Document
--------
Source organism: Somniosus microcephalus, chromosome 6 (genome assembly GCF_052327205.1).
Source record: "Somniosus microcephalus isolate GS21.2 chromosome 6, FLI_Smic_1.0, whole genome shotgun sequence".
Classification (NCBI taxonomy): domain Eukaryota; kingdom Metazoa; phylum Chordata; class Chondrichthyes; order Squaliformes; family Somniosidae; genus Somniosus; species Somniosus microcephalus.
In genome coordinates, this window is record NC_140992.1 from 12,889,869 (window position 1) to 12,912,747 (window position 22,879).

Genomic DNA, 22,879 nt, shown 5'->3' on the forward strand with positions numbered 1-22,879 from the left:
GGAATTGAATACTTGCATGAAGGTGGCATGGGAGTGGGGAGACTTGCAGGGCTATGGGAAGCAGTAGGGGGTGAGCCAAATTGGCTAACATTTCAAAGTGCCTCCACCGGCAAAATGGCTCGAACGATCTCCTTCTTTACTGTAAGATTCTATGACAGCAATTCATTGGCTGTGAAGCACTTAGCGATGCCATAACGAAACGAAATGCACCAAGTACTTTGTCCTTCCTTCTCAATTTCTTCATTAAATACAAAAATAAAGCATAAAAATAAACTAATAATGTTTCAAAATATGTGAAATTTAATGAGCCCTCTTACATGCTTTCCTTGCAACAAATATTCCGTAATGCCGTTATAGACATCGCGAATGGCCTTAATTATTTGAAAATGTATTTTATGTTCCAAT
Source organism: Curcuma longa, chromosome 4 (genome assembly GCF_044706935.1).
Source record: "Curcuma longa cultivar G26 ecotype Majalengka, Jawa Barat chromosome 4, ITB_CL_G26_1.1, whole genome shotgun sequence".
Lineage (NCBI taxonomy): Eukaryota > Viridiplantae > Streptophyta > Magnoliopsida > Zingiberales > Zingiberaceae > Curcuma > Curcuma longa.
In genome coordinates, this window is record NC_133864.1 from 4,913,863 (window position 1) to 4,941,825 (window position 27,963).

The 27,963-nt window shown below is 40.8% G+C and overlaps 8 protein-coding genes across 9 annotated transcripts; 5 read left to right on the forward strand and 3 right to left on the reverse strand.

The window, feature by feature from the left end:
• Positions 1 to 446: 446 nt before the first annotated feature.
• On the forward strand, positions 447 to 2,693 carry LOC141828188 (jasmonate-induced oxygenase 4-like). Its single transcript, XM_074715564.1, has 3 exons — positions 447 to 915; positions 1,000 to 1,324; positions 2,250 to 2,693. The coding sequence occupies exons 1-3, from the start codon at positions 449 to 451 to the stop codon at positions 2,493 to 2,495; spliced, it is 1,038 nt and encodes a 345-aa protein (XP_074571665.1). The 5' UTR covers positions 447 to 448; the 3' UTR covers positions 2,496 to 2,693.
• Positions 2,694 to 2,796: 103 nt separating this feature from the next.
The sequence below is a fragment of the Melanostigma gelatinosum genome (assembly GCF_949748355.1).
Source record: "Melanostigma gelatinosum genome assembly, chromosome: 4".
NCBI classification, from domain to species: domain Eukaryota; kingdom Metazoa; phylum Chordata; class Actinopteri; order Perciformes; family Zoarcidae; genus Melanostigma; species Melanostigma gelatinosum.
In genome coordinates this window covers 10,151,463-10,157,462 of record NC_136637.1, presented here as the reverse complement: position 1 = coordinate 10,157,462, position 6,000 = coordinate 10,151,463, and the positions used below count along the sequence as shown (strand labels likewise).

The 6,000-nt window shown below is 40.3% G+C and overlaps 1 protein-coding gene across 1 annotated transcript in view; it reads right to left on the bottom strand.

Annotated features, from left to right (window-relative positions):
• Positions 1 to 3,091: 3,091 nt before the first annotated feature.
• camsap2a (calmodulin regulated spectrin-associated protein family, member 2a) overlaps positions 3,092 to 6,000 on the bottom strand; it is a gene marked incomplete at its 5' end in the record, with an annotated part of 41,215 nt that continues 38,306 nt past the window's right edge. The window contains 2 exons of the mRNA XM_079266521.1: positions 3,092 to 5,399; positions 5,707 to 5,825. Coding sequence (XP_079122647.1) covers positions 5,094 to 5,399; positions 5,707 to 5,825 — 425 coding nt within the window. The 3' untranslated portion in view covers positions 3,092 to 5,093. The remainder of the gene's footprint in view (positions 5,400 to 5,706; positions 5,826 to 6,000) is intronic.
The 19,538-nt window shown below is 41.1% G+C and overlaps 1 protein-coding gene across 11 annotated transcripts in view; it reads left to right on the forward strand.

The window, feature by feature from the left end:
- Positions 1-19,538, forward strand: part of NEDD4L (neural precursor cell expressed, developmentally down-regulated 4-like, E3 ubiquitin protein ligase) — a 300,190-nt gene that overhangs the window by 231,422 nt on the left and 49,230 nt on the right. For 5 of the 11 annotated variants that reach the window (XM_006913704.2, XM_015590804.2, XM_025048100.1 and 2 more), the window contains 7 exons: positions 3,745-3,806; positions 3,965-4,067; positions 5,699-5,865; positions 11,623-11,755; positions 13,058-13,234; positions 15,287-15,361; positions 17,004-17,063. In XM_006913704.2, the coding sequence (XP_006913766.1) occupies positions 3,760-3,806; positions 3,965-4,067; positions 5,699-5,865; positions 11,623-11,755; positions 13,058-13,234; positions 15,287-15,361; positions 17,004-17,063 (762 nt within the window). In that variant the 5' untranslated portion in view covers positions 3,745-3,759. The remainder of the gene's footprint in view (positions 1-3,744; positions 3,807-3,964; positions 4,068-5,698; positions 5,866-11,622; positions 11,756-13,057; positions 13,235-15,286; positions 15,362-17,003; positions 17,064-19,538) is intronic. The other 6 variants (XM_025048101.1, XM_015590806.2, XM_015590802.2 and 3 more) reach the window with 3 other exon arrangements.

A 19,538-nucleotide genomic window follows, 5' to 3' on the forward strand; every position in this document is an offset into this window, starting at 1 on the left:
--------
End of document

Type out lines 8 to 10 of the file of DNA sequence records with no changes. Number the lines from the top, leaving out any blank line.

Source record: "Curcuma longa cultivar G26 ecotype Majalengka, Jawa Barat chromosome 4, ITB_CL_G26_1.1, whole genome shotgun sequence".
Lineage (NCBI taxonomy): Eukaryota > Viridiplantae > Streptophyta > Magnoliopsida > Zingiberales > Zingiberaceae > Curcuma > Curcuma longa.
In genome coordinates, this window is record NC_133864.1 from 4,913,863 (window position 1) to 4,941,825 (window position 27,963).